Buying medicine? Generics can be up to 85% cheaper

Is there any difference between branded and unbranded medicine?

Health may be more important than wealth – but that doesn’t mean you have to shell out more on branded medicines when generic equivalents are often a fraction of the price.

You may know that branded and generic (unbranded or own-brand) medicines often have the same active pharmaceutical ingredient – and that it’s therefore often possible to save by opting for the generic version (for more info see our Cheap Medicines guide). But just how much is the price difference on a basket full of medicine?

I selected 10 non-prescription drugs commonly found in medicine cabinets and did a price check – starting with a quick online search of Asda, Tesco, Boots and others, followed by a trip to Camden High Street in central London to see how shops such as Savers, Poundland and the 99p Stores compare.

Without fail I found that generic medicines were cheaper every time – and in the most extreme case you could end up paying almost seven times more for branded equivalents.

The table below shows the best prices I found. It’s by no means exhaustive, but it gives you an idea of how to stock up without breaking the bank.

Branded vs generic – how 10 products compare

Branded medicine Cheapest price Generic equivalent Cheapest price Saving as a percentage
Anadin Paracetamol 16s £1 Savers (in-store) Paracetamol 16s 19p Asda*/Savers (in-store) 81%
Nurofen 16s £1.75 Asda* Ibuprofen 16s 25p Asda* 85%
Lemsip Max sachets 10s £3.50 Asda*/Tesco* Max Strength Cold and Flu Relief sachets 10 £1.80 Asda* 48%
Calpol Infant 2+Months 100ml £2.42 Asda* Paracetamol 120mg/5ml suspension (i)

99p 99p Stores (in-store)

Imodium Original 6s £2.19 Savers (in-store) Loperamide 2mg 49p Savers (in-store) 77%
Sudafed Decongestant 12s £3.29 Boots* Decongestant tablets 12s £2.99 Boots* 9%
Anadin Extra16s £1.95 Tesco* Extra Power Pain Relief 55p Tesco* 71%
Piriteze 30s £8.99 Boots* Hayfever and Allergy Relief (Cetirizine) 30s £2 Asda* 78%
Clarityn 30s £6.49 Boots* Hayfever and Allergy Relief (Loratadine) £2 Asda* 69%
Corsodyl 300ml £3.49 Superdrug* Chlorhexidine Mouthwash £1.85 Superdrug* 48%
Total saving £35.07 n/a £13.11 63%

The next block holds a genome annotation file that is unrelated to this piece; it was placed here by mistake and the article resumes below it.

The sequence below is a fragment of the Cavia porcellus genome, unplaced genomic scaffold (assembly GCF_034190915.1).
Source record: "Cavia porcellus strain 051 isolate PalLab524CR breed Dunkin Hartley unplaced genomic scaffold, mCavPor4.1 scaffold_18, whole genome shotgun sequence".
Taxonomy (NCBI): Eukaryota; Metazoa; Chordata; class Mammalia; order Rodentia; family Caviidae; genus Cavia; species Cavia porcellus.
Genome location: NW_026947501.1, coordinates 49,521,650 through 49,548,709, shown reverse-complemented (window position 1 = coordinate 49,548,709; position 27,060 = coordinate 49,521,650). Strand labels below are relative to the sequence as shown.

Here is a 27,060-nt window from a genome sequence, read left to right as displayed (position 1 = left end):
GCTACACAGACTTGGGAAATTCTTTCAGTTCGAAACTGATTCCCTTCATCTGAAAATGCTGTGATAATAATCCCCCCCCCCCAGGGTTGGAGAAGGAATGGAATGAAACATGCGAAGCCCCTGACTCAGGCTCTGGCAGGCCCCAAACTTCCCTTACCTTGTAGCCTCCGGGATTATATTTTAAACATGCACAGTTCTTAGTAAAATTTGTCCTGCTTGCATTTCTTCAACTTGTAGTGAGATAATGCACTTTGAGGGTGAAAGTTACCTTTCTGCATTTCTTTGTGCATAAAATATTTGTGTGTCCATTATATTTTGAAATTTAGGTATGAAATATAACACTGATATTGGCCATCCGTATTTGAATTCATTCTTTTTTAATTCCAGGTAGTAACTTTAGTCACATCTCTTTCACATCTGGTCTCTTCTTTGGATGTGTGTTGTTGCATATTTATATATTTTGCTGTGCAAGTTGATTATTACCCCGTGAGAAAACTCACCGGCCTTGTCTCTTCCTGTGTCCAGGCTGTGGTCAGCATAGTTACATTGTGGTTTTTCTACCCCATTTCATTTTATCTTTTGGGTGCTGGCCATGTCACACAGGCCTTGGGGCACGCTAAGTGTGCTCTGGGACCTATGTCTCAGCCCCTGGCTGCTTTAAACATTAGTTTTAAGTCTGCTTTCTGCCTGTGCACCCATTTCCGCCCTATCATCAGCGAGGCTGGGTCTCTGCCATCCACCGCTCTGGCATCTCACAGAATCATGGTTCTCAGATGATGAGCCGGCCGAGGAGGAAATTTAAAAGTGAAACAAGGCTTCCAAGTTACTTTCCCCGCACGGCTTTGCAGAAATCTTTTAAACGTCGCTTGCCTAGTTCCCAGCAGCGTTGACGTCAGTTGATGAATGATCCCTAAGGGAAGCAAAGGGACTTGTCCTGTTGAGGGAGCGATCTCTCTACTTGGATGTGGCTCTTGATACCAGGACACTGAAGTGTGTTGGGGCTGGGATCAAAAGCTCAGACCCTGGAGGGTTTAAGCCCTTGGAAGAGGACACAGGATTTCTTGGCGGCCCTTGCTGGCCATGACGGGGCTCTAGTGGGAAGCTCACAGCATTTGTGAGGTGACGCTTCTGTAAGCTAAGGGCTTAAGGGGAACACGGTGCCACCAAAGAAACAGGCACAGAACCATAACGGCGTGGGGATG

Prices correct as of 27 March 2015. (i) The generic version is for 3+ months

Is there any difference between branded and unbranded?

The trick when it comes to comparing branded and generic products is to compare the ‘active’ ingredients, which is the actual medicinal element.

The Royal Pharmaceutical Society, the professional body which represents pharmacists, says branded and generic products are the same if the dose of the drug and the formulation (whether it’s a tablet or a liquid) are exactly the same.

It adds that regardless of which one you opt for, all medicines are made to the same standards – you get the same protections and quality control with generics as you do with branded drugs.

If you have any allergies though, do check the non-active ingredients too, Don’t assume they’re the same in a generic product as they are in a branded one. If in doubt, ask for help at your local pharmacy.

Be aware too that some brands also market several different products that on closer inspection all contain the same active ingredients, so again the golden rule is if in doubt, ask.

It seems that we’re not the only ones to have spotted this either, as the Australian Competition and Consumer Commission has recently started legal proceedings against Nurofen manufacturer Reckitt Benckiser over some of its pain relief marketing.

It’s alleging that some Nurofen products are marketed differently to treat different types of pain, despite containing the same active ingredients. Nurofen however says this case only applies to Australia and that it doesn’t relate to the UK where all Nurofen products remain available. It adds that there will be no changes to packaging in the UK.

Why are the prices so different?

The prices differ drastically because the company which initially develops the drug has to recoup the huge cost of all the testing and patenting, and it only has a set number of years to do so before other companies are also allowed to sell the product.

Given that most new drugs take between 10 and 15 years to develop, this means the pharmaceutical company usually only has a few remaining years on a 20-year patent to cash in on its product.

The big brands are also often backed by huge advertising campaigns, which is another cost generic drugs often swerve.

Where is the best place to buy?

Supermarkets and discount stores such as Savers tend to be cheapest, particularly for very common drugs like paracetamol and ibuprofen. Of the 10 medicines I looked for above, those that I could find in a supermarket or discount store were invariably cheapest there.

It’s worth mentioning though that shops without an in-house pharmacist will always have fewer products on offer as there are strict rules governing which medicines can be sold without supervision – even if they are non-prescription.

Bear in mind too that independent pharmacies can sometimes sell a broader range of generics than large pharmacy chains, some of which have taken to producing own-brand versions of generics which aren’t always the cheapest. Never be afraid to ask the pharmacist for the cheapest generic version.

Online pharmacies can also offer knock down prices, particularly on items such as hayfever medicines cetirizine and loratadine, but you need to look out for delivery costs which can slash any savings (that’s why no online pharmacies featured in the table above). For piece of mind it is also worth checking that an online pharmacy is regulated.

Do you have any tips on how to cut the cost of buying medicine? Please let us know via the comments section below, or on the forum.